Support 100 years of independent journalism.

  1. Politics
23 February 2011

Labour’s growing dependence on the unions

The unions were responsible for nearly 90 per cent of all donations in Q4 2010.

By George Eaton

The latest political donation figures are out and they show how financially dependent Labour has become on the trade unions. In quarter four of 2010, the party received £2,545,611 in donations (excluding public funds or “short money”), £2,231,741.90 or 88 per cent of which came from the unions, compared to 36 per cent in the final quarter of 2009. Private donations have all but collapsed since Ed Miliband became leader, with just £39,286 raised from individual donations to CLPs.

In total, the unions were responsible for 62 per cent of all Labour funding last year (up from 60 per cent in 2009), with one union, Unite, providing nearly a quarter (23 per cent) of all donations. Back in 1994, when Tony Blair became Labour leader, trade unions accounted for just a third of the party’s annual income. But, as the graph below shows, Labour’s dependence on the unions has increased hugely since he left office.

Select and enter your email address Quick and essential guide to domestic and global politics from the New Statesman's politics team. The New Statesman’s global affairs newsletter, every Monday and Friday. Your new guide to the best writing on ideas, politics, books and culture each weekend - from the New Statesman. A weekly newsletter helping you fit together the pieces of the global economic slowdown. A newsletter showcasing the finest writing from the ideas section, covering political ideas, philosophy, criticism and intellectual history - sent every Wednesday. The New Statesman’s weekly environment email on the politics, business and culture of the climate and nature crises - in your inbox every Thursday. Sign up to receive information regarding NS events, subscription offers & product updates.
  • Administration / Office
  • Arts and Culture
  • Board Member
  • Business / Corporate Services
  • Client / Customer Services
  • Communications
  • Construction, Works, Engineering
  • Education, Curriculum and Teaching
  • Environment, Conservation and NRM
  • Facility / Grounds Management and Maintenance
  • Finance Management
  • Health - Medical and Nursing Management
  • HR, Training and Organisational Development
  • Information and Communications Technology
  • Information Services, Statistics, Records, Archives
  • Infrastructure Management - Transport, Utilities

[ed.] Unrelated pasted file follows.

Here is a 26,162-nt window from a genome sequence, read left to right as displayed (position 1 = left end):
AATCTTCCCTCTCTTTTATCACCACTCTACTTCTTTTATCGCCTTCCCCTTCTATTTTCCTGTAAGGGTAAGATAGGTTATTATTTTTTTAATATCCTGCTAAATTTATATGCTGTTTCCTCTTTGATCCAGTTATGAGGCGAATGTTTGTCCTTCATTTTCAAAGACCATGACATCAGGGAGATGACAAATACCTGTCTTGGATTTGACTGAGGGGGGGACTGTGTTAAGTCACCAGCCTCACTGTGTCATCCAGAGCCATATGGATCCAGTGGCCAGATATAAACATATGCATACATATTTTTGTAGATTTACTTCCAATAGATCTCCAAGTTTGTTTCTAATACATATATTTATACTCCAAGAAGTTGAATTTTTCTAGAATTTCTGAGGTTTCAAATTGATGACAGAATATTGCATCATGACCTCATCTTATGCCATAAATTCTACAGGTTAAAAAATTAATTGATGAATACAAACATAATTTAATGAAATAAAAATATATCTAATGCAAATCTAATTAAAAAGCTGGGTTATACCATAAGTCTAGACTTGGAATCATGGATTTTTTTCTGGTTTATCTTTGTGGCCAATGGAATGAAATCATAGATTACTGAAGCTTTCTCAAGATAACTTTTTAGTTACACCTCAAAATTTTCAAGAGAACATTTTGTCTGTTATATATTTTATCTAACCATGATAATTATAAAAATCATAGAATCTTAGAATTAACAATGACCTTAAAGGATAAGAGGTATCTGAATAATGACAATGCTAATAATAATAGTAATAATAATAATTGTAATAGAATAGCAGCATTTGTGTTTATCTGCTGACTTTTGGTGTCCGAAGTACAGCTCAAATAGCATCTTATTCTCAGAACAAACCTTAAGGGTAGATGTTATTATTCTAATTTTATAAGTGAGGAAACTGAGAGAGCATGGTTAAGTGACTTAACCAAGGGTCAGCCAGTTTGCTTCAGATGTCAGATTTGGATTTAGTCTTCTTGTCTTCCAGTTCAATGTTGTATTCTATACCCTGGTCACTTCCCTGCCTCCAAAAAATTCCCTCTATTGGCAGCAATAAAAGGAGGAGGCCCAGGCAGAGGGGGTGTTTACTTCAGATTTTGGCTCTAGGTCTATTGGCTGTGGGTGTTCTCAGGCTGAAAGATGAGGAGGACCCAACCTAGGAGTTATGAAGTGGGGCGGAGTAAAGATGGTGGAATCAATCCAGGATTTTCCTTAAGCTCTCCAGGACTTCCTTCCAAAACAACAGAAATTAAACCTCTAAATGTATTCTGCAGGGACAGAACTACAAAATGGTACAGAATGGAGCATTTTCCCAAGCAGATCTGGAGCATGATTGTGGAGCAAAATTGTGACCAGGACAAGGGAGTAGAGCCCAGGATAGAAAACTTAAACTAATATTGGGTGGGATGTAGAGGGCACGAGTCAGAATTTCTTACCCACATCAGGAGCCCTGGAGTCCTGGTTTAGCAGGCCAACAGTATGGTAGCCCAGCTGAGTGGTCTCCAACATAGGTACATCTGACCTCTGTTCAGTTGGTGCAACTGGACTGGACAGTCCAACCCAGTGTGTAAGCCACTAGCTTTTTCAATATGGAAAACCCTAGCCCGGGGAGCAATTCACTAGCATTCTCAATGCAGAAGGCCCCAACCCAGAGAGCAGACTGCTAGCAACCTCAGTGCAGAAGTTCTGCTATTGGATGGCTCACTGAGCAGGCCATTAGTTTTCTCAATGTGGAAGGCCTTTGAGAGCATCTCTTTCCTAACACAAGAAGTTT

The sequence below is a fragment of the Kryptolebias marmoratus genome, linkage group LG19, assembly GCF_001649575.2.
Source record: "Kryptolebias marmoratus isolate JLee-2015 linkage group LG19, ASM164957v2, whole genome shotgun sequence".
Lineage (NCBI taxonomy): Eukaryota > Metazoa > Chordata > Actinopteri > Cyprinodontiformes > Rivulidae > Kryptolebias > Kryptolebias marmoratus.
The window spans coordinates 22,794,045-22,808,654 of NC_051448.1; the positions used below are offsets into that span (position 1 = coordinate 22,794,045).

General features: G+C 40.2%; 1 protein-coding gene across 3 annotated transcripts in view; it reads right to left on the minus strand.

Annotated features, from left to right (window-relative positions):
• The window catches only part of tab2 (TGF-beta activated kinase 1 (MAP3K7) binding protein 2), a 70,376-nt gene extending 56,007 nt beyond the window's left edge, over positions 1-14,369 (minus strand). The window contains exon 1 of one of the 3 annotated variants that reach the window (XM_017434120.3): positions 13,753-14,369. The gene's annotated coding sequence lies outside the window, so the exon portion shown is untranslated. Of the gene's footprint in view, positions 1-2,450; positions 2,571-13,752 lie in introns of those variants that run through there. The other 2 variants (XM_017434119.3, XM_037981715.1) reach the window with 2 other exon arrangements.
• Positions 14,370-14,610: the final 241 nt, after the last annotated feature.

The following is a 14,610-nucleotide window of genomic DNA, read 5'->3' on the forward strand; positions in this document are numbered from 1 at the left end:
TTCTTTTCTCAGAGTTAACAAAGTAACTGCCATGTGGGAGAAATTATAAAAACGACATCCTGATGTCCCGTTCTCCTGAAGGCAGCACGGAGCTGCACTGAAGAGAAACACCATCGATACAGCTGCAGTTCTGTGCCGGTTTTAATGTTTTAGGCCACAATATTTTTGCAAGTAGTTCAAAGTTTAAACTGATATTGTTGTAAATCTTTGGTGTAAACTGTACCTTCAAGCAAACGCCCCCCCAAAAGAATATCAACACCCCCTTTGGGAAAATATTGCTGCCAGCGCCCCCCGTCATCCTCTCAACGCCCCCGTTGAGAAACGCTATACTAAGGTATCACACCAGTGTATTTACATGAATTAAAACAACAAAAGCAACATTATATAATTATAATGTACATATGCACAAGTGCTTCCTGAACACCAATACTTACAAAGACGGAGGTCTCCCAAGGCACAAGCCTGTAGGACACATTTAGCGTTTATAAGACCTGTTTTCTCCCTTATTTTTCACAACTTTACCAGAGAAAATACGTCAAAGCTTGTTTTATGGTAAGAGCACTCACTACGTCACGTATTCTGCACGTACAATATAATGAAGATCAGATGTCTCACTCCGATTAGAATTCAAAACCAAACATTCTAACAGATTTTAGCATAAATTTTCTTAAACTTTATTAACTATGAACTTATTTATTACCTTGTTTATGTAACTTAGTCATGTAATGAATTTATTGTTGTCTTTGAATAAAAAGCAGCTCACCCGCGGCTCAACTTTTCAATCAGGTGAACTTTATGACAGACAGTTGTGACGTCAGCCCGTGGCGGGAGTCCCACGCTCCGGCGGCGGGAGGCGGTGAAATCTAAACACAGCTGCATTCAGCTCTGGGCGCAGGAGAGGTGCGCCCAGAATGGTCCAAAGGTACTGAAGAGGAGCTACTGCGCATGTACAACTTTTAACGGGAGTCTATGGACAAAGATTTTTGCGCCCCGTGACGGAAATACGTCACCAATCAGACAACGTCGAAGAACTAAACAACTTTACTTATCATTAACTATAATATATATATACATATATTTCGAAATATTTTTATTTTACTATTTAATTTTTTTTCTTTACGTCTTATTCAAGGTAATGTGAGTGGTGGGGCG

• Legal Officers and Practitioners
  • Librarians and Library Management
  • Management
  • Marketing
  • OH&S, Risk Management
  • Operations Management
  • Planning, Policy, Strategy
  • Printing, Design, Publishing, Web
  • Projects, Programs and Advisors
  • Property, Assets and Fleet Management
  • Public Relations and Media
  • Purchasing and Procurement
  • Quality Management
  • Science and Technical Research and Development
  • Security and Law Enforcement
  • Service Delivery
  • Sport and Recreation
  • Travel, Accommodation, Tourism
  • Wellbeing, Community / Social Services
Visit our privacy Policy for more information about our services, how New Statesman Media Group may use, process and share your personal data, including information on your rights in respect of your personal data and how you can unsubscribe from future marketing communications.


As I’ve argued before, there is no comparison between the unions and the big-money donors the Tories rely on. For instance, donations from Unite are taken from the union’s political fund, to which 1,291,408 members contribute voluntarily. But it remains unhealthy for the party to be so reliant on only a few sources of income. Widening Labour’s funding base remains a critical challenge for Ed Miliband – one that he must now address.

NB: To those of you who think I’ve let the Tories off the hook, I refer you to my recent blog on the Conservatives’ growing financial dependence on the City. Since David Cameron became party leader, donations from the Square Mile have risen from 24.67 per cent of all donations (£2.7m) in 2005 to 50.79 per cent (£11.4m) in 2010.